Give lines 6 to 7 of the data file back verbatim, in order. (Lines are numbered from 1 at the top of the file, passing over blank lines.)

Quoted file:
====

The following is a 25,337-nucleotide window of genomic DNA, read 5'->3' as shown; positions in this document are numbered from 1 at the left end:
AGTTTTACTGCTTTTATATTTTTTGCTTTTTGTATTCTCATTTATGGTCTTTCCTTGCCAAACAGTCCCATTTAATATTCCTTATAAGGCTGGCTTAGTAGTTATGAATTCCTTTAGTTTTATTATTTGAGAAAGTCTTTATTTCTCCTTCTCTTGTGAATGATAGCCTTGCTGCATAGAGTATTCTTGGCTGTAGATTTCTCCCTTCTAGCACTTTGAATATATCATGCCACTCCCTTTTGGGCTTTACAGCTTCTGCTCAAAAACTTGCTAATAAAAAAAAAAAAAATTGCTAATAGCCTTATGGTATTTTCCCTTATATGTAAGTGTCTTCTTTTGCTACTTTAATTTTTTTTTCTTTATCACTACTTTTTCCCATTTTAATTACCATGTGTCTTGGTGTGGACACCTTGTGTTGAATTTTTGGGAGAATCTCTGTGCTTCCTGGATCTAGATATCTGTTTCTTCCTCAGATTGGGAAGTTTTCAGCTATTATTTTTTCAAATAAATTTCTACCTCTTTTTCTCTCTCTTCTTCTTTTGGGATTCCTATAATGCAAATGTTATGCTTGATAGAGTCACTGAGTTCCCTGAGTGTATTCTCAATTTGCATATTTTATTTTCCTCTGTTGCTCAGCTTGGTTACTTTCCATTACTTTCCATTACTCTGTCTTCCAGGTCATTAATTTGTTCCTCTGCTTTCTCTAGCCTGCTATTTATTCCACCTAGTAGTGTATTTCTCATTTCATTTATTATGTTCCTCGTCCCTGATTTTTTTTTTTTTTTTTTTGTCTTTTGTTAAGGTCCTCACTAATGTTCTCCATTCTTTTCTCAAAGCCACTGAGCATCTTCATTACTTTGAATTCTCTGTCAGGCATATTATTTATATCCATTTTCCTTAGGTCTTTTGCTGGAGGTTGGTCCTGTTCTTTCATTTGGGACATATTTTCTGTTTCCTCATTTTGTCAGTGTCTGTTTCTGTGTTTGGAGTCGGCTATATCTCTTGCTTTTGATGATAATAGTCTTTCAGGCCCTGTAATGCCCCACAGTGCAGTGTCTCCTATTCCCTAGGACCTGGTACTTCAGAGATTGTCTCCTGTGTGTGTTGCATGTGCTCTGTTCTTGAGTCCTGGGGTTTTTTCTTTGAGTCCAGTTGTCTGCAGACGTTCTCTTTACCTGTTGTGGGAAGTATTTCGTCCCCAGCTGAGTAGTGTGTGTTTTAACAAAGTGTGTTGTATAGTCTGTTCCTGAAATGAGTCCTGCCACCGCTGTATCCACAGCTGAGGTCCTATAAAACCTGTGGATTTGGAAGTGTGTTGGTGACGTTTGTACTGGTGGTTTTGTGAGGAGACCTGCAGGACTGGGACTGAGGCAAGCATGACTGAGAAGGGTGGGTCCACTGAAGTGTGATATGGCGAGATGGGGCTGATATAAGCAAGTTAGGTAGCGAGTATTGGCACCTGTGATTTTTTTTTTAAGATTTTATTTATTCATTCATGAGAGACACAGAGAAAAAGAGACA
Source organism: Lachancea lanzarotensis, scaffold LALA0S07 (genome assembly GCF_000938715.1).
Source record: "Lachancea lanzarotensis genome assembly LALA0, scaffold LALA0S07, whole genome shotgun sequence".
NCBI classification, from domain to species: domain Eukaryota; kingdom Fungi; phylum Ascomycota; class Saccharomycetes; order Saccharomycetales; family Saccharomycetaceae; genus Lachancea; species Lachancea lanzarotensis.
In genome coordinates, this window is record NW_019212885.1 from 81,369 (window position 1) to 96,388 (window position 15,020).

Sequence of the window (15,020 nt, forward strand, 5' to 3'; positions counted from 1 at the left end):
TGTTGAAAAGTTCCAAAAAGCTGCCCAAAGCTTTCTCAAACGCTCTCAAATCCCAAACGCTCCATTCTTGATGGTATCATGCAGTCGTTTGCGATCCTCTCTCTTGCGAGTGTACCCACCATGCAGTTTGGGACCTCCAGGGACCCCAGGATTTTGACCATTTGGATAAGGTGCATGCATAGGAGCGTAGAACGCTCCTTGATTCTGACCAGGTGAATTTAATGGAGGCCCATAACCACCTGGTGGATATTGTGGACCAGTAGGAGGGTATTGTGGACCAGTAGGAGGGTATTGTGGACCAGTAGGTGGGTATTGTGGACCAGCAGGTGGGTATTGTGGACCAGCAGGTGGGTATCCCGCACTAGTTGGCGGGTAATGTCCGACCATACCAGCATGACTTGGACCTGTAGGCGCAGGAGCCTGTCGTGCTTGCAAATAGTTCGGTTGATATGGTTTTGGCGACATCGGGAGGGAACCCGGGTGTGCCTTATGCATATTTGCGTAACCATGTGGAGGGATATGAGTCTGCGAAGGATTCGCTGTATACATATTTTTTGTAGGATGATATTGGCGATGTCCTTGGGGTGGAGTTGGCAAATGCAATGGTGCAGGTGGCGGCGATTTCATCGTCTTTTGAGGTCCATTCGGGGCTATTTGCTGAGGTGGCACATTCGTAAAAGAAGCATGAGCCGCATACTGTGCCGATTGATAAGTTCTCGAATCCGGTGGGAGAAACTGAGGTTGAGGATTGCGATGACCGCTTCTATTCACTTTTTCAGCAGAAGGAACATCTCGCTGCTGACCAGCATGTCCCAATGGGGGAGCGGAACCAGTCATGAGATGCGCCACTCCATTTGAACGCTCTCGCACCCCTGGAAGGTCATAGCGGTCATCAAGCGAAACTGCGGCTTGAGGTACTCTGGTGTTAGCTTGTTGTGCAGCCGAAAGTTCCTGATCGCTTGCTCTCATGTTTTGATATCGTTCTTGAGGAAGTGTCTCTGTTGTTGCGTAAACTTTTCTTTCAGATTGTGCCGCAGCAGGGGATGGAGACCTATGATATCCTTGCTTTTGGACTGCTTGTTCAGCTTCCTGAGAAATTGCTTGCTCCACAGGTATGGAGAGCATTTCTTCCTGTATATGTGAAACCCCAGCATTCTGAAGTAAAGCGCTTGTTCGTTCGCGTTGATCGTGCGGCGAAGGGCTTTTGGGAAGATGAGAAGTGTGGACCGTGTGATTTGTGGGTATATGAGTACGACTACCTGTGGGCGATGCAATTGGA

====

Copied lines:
In genome coordinates, this window is record NW_019212885.1 from 81,369 (window position 1) to 96,388 (window position 15,020).

Sequence of the window (15,020 nt, forward strand, 5' to 3'; positions counted from 1 at the left end):